Dracula the Series 1990 – Double Cross

Did you know Dracula had his own TV show in 1990? This is the Halloween season, so let’s watch it!


Dracula the Series episode two, “Double Cross,” explains why Dracula can’t just kill Max, Chris, Sophie, and Uncle Gustav in their sleep and be done with the whole thing.

Cemetery plot: Young Max has been having nightmares, but Uncle Gustav explains that their house is protected by the Cross of the Magus, a super-powerful talisman that prevents Lucard (a.k.a. Dracula) from entering their home. Max reads in one of Gustav’s books that a talisman needs to be re-blessed regularly, so he takes it out of the house to get that done. What’s more, he leaves the cross at a local church and doesn’t get it back before sunset. Bad move, kid.


This is why you always leave a note.

Lucard learns the house is unprotected, and he attacks that night. The kids and Gustav try to put up a fight, with Lucard merely toying with them. Just when it looks like Lucard has won, the guy from the church shows up with the newly-blessed cross. The cross shoots lightning at Lucard (!!!) blasting him out of the house. Then, I guess Max learns a lesson about responsibility or something.

King of the vampires: While working out on an exercise bike (do vampires need to work out?) Lucard is in evil rich businessman mode, gleefully ordering to shut down a factory, knowing full well that doing so will ruin an entire town.



Blood brothers: This time, Max is the one who’s into music, until Gustav convinces him to read a book, arguing that reading is just as cool as rock and roll. Chris spends the episode grousing about all the stuff he’s missing back home.

The new Mina: Gustav introduces Sophie as “the girl I’ve told you so much about,” which again has me wondering just what their relationship is. Later, Sophie says she would rather stay home and play cribbage rather than go to a shopping mall. Is she an old lady trapped in a young woman’s body?



Stake master: The B-plot in this episode has Gustav visiting an old flame, Anna, and her new husband. There are a lot of jokes about Gustav’s misspent youth. He was once in a band… where he played tuba! Isn’t it whimsical? Unfortunately, the surprise twist is that Anna is the one who betrayed them, secretly working for Lucard. Along the way, this episode confirms that Gustav’s last name is Helsing.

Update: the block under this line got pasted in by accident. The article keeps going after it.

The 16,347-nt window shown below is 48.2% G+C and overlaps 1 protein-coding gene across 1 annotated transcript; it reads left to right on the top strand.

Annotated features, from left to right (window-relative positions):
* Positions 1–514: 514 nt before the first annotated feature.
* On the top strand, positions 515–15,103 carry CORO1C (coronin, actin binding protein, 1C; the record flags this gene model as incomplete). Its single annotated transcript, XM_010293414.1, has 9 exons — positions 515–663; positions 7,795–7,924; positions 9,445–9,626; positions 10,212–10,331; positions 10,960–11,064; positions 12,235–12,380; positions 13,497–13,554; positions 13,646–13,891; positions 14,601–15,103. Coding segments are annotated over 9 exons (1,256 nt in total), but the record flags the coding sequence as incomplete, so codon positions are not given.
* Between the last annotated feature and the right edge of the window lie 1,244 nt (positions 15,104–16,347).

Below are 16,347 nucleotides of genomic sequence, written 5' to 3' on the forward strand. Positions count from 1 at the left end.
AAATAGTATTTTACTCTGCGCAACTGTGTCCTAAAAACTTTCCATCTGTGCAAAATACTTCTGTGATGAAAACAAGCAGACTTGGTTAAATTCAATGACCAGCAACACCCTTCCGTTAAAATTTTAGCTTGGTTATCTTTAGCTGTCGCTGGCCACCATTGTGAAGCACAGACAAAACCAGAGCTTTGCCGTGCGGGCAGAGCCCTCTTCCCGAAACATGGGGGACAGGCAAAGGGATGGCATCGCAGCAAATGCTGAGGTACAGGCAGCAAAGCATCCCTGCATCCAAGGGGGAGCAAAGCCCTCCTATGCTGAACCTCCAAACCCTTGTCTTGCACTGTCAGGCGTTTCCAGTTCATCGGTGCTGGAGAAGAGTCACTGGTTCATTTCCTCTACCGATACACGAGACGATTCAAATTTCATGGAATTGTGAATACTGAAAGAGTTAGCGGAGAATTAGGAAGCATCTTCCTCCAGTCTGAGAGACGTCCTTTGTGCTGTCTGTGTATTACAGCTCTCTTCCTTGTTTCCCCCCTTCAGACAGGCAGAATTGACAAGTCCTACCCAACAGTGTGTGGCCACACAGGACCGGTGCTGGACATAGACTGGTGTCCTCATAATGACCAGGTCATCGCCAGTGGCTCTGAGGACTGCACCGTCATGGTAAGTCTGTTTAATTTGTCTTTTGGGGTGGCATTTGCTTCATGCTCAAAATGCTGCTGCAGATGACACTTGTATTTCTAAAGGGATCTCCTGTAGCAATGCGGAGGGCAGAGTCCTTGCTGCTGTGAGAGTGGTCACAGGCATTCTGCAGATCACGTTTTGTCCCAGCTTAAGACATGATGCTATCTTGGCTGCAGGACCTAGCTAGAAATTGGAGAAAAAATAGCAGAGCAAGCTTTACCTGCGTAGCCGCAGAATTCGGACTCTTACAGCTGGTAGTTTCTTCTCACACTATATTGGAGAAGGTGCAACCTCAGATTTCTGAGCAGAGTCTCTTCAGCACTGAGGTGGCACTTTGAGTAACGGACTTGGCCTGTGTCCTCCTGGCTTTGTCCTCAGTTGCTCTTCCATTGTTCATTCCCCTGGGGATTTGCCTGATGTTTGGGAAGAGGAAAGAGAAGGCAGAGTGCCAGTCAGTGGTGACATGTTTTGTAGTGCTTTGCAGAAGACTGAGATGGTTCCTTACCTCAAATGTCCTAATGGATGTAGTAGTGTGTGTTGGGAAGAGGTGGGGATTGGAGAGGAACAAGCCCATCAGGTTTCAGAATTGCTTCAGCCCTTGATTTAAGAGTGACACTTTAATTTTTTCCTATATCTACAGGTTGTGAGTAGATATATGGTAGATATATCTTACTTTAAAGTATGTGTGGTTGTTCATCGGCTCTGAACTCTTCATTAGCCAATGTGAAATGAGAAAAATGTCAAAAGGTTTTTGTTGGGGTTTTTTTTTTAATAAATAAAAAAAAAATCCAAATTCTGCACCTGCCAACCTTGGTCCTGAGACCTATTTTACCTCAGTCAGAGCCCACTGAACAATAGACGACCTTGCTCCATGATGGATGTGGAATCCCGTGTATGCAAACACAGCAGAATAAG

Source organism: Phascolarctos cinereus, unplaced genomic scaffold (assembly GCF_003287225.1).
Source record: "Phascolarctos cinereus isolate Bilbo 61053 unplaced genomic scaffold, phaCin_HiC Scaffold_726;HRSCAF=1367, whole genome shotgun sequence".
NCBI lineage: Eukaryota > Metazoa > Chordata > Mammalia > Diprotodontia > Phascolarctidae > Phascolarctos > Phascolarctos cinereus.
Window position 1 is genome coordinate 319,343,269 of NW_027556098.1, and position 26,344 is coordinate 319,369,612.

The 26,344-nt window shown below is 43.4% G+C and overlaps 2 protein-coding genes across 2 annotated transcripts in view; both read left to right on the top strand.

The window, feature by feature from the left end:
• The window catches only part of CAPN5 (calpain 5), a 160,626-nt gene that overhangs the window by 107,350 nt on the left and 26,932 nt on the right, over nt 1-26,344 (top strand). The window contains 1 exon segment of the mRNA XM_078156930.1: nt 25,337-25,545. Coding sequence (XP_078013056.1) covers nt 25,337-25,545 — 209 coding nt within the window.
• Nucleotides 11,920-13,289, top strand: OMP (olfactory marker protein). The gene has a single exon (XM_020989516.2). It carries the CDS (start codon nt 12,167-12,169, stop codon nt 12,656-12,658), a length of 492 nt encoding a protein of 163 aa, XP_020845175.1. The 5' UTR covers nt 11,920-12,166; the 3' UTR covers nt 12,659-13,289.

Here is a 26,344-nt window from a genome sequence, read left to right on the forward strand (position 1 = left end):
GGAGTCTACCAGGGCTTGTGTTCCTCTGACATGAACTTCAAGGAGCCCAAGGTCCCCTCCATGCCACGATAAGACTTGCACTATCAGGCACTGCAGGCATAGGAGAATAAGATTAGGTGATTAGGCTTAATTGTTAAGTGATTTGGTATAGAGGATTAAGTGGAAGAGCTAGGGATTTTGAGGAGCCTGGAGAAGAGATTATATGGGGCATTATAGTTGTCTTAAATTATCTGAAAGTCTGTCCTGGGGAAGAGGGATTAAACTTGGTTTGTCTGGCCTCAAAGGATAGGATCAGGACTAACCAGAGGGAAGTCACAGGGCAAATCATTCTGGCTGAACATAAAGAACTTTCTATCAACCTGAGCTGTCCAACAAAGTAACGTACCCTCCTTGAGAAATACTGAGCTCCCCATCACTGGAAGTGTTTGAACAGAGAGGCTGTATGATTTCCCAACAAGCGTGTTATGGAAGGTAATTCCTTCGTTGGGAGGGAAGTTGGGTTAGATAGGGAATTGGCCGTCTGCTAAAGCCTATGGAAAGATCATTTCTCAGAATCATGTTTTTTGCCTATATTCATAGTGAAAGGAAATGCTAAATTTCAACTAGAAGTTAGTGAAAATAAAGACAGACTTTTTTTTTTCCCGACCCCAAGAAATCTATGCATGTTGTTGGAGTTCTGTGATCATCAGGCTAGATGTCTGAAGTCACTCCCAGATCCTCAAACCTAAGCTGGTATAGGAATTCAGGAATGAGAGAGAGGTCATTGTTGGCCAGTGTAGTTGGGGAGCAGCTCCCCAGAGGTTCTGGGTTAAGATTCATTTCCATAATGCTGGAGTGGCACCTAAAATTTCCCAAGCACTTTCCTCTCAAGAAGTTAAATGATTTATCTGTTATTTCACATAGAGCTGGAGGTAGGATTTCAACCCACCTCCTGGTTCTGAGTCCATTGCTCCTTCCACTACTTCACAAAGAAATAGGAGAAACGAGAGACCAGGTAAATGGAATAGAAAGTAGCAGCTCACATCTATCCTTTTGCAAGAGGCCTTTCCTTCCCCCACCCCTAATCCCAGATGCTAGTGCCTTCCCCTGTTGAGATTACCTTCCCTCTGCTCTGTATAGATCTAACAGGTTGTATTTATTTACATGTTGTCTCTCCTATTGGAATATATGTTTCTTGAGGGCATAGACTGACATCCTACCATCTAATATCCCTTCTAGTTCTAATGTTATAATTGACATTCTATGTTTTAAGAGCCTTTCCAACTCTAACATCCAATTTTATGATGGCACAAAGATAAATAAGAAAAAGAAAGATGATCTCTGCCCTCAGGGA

Does Zack Morris know Dracula stole his cell phone?

Does Zack Morris know Dracula stole his cell phone?

Slayer’s Handbook: There’s a lot of tension in Lucard waiting until after sunset to attack, but we’re not told what effect, if any, sunlight has on him. Prior to his attack, Lucard somehow makes the lights in the house flicker, and causes gusts of wind to blow everyone around. We’re told that Lucard can control the mind of someone he bites, but that person won’t become a full-on vampire unless Lucard kills them. To make his escape, Lucard doesn’t turn into a bat, but a whole swarm of bats.

Killer quotes: Max: “You can’t scare Dracula with noises, you dimwits!”

Zap! Ka-pow!

Zap! Ka-pow!

Behind the screams: Uncle Gustav was played by Bernard Behrens, who spent most of his career, from the ‘60s to the 2000s, guest starring on numerous TV shows, in both England and US. He also had a successful stage career in England, the US, and Canada. Most interesting (to me at least) is that he was the voice of Obi-Wan Kenobi in the infamous NPR radio dramatizations of the Star Wars trilogy. He died in 2012.

Bite me: The haunted house-type stuff that happens before Lucard’s attack is awesome, filmed with a real kinetic energy like an Evil Dead-lite. The rest of the episode is hokey and cheesy, though. I get that hokey and cheesy is part of this show’s mission statement, but geez.

Next: Job market vs. meat market.


Want more? Check out my book, CINE HIGH, now available for the Kindle and the free Kindle app.


About Mac McEntire

Author of CINE HIGH. amazon.com/dp/B00859NDJ8
This entry was posted in Dracula the Series 1990. Bookmark the permalink.

Leave a Reply

Fill in your details below or click an icon to log in:

WordPress.com Logo

You are commenting using your WordPress.com account. Log Out /  Change )

Twitter picture

You are commenting using your Twitter account. Log Out /  Change )

Facebook photo

You are commenting using your Facebook account. Log Out /  Change )

Connecting to %s